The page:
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Designated Searchers May Thwart Personalization

  |  June 29, 2007   |  Comments

Who does the searching? You may find you're not talking to potential customers at all.

At the Advertising Research Foundation (ARF) conference this week, I observed a panel of experts debating the role of influencers in media planning, buying, and targeting. Influencers are people whose expert status in their social group makes their advice about products or services particularly persuasive, even though they may not be actual consumers of such products or services.

There was no consensus on the panel about the elusive influencer. As I mulled the influencer's role (real or imagined), it reminded me that for many years, I was the designated searcher in my household and, in some cases, at my office. So I did a bit more probing. It seems there may indeed be a large segment, perhaps even a majority, of offices and households where there's a designated searcher.

My unscientific poll of officemates and a LinkedIn question confirmed my suspicions. Many don't do their own searching.

My poll was quite unscientific due to the large percentage of search- and Web-savvy folks in my network. But this and other anecdotal evidence supports the notion that while searchers with many years of Web experience are more likely to do their own searching, there may still be a large segment of a target market where you're not, in fact, talking to potential customers at all. Instead, you're talking to the information gatekeeper who filters SERP (define) information for the ultimate consumer.

The designated searcher effect may be most prevalent wherever there's a gap in the Web or search savvy among individuals in a home or office environment. The greater the difference in search proficiency, the more likely the proficient searcher becomes the designated searcher for at least some information retrieval tasks within his family, social, or business circle. Certain things may correlate highly with search proficiency, such as age and years online. Overall intelligence may be somewhat predictive.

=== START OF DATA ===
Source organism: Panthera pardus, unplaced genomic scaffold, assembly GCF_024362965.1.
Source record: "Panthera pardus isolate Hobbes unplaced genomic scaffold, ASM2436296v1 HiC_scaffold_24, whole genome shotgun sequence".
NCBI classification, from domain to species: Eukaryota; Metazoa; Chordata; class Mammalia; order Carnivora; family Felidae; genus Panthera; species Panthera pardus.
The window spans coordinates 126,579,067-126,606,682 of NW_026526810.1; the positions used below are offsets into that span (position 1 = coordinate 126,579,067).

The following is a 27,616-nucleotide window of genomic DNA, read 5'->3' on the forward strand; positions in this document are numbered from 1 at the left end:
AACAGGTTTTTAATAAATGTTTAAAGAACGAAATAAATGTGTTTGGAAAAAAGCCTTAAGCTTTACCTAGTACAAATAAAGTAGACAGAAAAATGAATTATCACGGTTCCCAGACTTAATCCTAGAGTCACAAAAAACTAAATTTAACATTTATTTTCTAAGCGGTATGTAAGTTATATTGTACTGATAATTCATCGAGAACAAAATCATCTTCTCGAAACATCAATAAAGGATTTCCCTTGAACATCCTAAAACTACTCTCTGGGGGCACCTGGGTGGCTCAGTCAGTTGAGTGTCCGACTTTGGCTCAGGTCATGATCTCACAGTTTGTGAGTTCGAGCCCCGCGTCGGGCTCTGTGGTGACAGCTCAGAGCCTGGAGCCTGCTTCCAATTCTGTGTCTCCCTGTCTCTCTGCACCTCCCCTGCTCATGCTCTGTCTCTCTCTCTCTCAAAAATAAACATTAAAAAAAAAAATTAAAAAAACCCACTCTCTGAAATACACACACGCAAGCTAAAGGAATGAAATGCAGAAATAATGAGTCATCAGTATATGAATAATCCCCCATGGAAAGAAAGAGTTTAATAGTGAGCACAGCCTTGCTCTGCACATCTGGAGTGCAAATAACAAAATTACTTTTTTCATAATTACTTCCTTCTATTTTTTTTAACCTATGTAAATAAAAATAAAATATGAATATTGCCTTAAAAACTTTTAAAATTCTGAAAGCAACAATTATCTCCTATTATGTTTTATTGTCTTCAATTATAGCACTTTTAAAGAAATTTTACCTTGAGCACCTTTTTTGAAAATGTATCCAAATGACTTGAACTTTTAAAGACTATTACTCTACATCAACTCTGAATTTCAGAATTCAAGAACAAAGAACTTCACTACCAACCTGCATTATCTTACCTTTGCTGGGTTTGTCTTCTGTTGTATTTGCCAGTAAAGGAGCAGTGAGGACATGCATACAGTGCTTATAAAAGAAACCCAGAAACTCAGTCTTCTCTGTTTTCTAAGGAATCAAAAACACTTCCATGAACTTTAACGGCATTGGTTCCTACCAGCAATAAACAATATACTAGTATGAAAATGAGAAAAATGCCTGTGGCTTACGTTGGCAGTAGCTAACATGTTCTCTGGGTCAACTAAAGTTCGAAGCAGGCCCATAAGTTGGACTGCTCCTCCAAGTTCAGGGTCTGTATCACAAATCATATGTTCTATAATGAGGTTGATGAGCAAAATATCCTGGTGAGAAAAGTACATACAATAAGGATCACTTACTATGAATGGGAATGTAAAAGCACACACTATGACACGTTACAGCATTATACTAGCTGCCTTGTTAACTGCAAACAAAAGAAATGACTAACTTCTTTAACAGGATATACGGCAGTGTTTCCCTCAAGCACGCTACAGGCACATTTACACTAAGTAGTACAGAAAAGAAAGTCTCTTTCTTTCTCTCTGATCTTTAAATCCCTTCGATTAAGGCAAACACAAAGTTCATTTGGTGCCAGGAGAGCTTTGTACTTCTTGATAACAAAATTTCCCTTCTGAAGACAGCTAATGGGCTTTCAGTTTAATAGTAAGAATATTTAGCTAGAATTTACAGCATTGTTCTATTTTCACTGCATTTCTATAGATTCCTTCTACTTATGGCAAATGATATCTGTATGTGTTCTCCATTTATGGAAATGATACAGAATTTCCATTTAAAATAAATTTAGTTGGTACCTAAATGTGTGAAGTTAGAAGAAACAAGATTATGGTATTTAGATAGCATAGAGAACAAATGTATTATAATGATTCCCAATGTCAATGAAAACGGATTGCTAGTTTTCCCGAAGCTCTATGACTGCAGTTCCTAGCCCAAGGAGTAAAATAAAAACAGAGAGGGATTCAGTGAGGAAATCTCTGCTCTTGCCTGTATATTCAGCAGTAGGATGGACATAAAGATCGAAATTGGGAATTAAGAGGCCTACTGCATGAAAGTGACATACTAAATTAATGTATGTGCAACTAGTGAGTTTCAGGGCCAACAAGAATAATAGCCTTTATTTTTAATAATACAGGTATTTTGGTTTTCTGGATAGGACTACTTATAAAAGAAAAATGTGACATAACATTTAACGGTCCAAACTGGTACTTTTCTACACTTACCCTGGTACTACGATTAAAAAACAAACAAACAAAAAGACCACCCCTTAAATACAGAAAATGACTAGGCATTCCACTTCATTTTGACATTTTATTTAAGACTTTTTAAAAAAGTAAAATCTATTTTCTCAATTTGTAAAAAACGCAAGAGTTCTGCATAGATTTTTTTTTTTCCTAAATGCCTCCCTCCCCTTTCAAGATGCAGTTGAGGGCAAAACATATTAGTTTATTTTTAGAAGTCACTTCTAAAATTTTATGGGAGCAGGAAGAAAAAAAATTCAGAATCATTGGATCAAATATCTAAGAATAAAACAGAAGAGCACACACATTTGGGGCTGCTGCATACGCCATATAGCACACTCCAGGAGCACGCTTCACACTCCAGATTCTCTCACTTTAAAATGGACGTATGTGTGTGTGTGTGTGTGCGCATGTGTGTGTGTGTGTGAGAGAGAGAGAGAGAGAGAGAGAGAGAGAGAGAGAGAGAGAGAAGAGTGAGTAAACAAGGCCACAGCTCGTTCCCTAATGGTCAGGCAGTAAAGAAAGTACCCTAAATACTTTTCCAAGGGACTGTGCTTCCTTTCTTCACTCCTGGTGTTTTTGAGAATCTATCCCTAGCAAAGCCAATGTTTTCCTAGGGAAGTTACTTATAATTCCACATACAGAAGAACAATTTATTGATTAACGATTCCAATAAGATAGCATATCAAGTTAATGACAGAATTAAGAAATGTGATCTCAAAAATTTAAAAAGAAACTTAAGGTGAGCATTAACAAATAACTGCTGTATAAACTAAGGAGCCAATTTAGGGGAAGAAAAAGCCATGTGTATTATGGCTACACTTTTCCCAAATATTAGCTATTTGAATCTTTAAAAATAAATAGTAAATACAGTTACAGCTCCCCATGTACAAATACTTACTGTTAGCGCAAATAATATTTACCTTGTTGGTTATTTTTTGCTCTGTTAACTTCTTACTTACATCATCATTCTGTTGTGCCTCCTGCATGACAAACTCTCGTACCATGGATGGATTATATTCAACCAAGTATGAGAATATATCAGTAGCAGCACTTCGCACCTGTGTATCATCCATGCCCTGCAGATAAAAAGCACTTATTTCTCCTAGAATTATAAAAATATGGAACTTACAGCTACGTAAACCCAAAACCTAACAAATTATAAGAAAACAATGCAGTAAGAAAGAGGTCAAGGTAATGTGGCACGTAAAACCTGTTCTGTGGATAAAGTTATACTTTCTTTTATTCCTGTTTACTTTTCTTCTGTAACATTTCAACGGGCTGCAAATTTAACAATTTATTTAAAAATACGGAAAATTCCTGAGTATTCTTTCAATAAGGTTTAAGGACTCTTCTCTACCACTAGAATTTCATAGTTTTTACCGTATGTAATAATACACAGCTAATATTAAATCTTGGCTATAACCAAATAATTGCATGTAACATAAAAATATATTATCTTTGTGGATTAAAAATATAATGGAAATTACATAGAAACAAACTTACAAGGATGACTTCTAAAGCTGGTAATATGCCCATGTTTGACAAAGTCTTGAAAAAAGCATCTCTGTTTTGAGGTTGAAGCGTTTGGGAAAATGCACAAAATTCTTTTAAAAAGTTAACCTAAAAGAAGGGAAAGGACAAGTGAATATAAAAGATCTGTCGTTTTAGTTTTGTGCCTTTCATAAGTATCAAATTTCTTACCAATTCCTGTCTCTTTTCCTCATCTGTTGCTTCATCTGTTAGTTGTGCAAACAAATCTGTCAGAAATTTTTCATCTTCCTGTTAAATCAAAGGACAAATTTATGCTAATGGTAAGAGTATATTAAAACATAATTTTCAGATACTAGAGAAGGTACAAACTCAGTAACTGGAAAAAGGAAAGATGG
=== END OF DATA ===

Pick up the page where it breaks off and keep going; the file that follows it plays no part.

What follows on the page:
Let's look at how this makes things difficult for the entire ecosystem: the search engine, the end consumer, and the marketer/advertiser. Shared cookies are already enough of a problem (when multiple users use the same computer and the same accounts). My Amazon recommendations are more frequently relevant to my wife's interests than my own. When there's a designated searcher, the shared cookie problem is magnified, because it's actually the melding of several users' requests into a single brain. This effect can reduce search personalization effectiveness, which all the engines are experimenting with.

Google's been particularly active in testing personalization, and it may work very well overall, depending on how prevalent the designated searcher and shared computer issue is. On a separate note with respect to Google searches, fellow search marketer Tim Daly recently told me Google's experimenting with appending prior search query targeting to PPC (define) results for a subsequent search. Let's look at an example (if you get similar results to those described, I'd be interested in hearing about it).